[ExI] Jews and Gentiles

Lee Corbin lcorbin at rawbw.com
Sun Jul 15 13:11:21 UTC 2007

Recall the old joke:  Abbe, a sincere and dedicated Jew realized he
was dying, and on his deathbed told his wife, "Quick, call a priest!"

"But Abbe!", she exclaimed, "Here you have a been a completely
devout Jew your entire life. Why on Earth do you want a priest?"

"I want to convert to Catholicism!"

"But why, Abbe?"

"It's better for one of them die than one of us!"

Now I was totally innocent American white shortbread, abysmally
ignorant of what religions or cultural practices my ancestors 
subscribed to back more than one or two generations. (They 
were generally Protestants of one kind or another, but ignorant
as the hills.)

I had no clue, even in my late twenties, how rent most societies
were by tribal, ethnic, and religious rivalries.  When as a boy we
joked about Italian gangsters on TV, we just thought that it was
the funny way they talked, and that in reality everyone saw everyone
else as "the same", (except black people who were colored funny
and Asian people who had strange facial characteristics, and Mexicans
who'd been out in the sun too much).

Utterly no clue.  Meeting anyone on the street---except those very
rare aforesaid instances of people who seemed like foreigners to me
---I  intuited a strong symmetry:  they were just like me in all important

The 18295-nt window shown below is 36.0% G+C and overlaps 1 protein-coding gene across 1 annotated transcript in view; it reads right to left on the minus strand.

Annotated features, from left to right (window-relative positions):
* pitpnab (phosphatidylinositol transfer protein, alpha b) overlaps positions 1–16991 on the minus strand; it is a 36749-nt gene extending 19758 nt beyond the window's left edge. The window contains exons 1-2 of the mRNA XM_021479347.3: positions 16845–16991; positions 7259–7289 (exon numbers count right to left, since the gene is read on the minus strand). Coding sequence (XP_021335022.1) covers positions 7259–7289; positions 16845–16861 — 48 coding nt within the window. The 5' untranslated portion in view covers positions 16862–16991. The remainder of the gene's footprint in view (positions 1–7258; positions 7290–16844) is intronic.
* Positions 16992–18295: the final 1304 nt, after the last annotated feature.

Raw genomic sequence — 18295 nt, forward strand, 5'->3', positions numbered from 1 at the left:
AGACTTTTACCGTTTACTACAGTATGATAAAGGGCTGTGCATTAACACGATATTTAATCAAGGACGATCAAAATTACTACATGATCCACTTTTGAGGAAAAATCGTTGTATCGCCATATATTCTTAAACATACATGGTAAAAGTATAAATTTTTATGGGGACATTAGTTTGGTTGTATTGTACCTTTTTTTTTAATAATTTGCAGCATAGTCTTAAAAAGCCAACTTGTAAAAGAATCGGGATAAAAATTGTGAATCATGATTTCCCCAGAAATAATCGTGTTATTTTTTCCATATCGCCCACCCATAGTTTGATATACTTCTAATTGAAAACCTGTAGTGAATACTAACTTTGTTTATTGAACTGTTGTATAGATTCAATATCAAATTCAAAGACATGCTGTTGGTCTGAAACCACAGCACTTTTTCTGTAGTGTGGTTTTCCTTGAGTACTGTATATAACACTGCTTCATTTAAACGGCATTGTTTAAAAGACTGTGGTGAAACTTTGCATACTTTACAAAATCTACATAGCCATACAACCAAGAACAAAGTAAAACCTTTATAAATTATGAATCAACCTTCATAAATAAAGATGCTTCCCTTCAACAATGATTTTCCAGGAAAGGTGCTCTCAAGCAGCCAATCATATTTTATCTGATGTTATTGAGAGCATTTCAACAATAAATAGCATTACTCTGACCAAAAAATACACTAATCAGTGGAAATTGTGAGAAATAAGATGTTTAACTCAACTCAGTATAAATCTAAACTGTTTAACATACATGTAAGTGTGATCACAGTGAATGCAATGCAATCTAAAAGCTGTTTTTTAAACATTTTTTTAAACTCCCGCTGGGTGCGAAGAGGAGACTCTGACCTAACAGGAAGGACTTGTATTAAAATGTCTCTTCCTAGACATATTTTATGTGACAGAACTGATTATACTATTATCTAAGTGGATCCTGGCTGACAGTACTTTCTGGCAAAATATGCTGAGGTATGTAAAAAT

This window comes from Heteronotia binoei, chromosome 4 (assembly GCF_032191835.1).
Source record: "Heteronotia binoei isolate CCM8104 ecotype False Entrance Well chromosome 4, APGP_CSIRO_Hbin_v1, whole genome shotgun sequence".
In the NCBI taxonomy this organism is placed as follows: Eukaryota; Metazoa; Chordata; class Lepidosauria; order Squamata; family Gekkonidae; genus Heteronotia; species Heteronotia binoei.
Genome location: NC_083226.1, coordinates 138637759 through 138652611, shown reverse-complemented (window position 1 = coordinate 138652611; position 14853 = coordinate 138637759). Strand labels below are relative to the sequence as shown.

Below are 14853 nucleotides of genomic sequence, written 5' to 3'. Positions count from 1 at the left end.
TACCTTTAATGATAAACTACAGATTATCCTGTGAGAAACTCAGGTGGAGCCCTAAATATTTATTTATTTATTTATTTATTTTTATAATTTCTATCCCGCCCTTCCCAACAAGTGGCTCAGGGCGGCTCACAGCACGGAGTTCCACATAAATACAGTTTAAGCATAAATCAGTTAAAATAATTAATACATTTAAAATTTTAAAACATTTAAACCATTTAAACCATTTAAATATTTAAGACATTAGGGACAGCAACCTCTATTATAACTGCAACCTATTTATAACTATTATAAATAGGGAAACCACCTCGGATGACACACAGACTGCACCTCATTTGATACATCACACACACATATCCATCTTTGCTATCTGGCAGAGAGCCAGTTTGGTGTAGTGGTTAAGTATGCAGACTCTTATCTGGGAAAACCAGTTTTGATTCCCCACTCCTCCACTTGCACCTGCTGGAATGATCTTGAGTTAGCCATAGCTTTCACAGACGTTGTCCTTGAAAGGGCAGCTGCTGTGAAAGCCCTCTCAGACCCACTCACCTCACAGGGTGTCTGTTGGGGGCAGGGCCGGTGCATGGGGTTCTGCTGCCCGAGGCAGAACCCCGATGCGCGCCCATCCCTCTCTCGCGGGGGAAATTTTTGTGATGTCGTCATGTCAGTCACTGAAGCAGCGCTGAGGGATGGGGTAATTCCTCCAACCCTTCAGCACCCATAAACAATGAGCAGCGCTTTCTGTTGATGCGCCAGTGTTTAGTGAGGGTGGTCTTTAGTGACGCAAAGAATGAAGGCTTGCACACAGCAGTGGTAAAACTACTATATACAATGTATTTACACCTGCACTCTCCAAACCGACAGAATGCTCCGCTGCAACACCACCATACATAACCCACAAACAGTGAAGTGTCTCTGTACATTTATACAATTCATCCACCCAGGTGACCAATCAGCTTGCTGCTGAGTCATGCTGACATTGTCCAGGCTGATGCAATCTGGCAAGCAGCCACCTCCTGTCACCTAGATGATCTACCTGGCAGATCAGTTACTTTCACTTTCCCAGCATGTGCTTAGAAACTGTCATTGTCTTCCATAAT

ways (forgetting very surface differences in education or attitude,

Then at age 29 I went back to school to learn something about
computers, and ran into a statistics professor who was *very*
Jewish.  We got to be friends (or at least friendly in the way that
sometimes students and teachers sometimes get to to talking
about other things after the student has shown up in the professor's
office with a question about class).  It didn't take him long to get
to talking about Jews and their accomplishments. For example,
one day he announced that some really smart Omaha ten-year-
old boy had just been accepted at some college back east, and
said "That's got to be the smarted kid ever to come out of 
Omaha!".  The point of his story was that the kid was Jewish.

I retorted that Von Neumann had converted to Catholicism on
his deathbed  (this was before I heard the old joke).  "So what",
said the professor, "he was born Jewish and raised Jewish".

I was stunned, and had no reply.  I hadn't realized that many
Jews (correctly, of course) saw themselves as a separate people.
(Now "assimilated Jews" are another story---people are free to
look at these things any way they want.)  What I should have
asked him, however, was this:  "Suppose my friend who has
been thinking about doing so converts to Judaism tomorrow.
Is he then a Jew?" 

He would have had to explain the whole thing to me, I guess.
The truth is that many people are tribalists and many are not;
many give a whit about what happens to "their people" after
they're gone, and many don't.   I don't think that there is a
"right" or "correct" attitude. 

Evolutionarily, of course, caring about what happens to "your
people" or "your group" or "your tribe" is an ESS.  (That's
Evolutionarily Stable Strategy for the unwashed among you.)

Patriotism is another ESS, and in 19th and 20th century
western civilization, those groups who possessed it had an advantage
over those who didn't.   At least from the survival of the group
perspective, which, again may or may not be important to one.


More information about the extropy-chat mailing list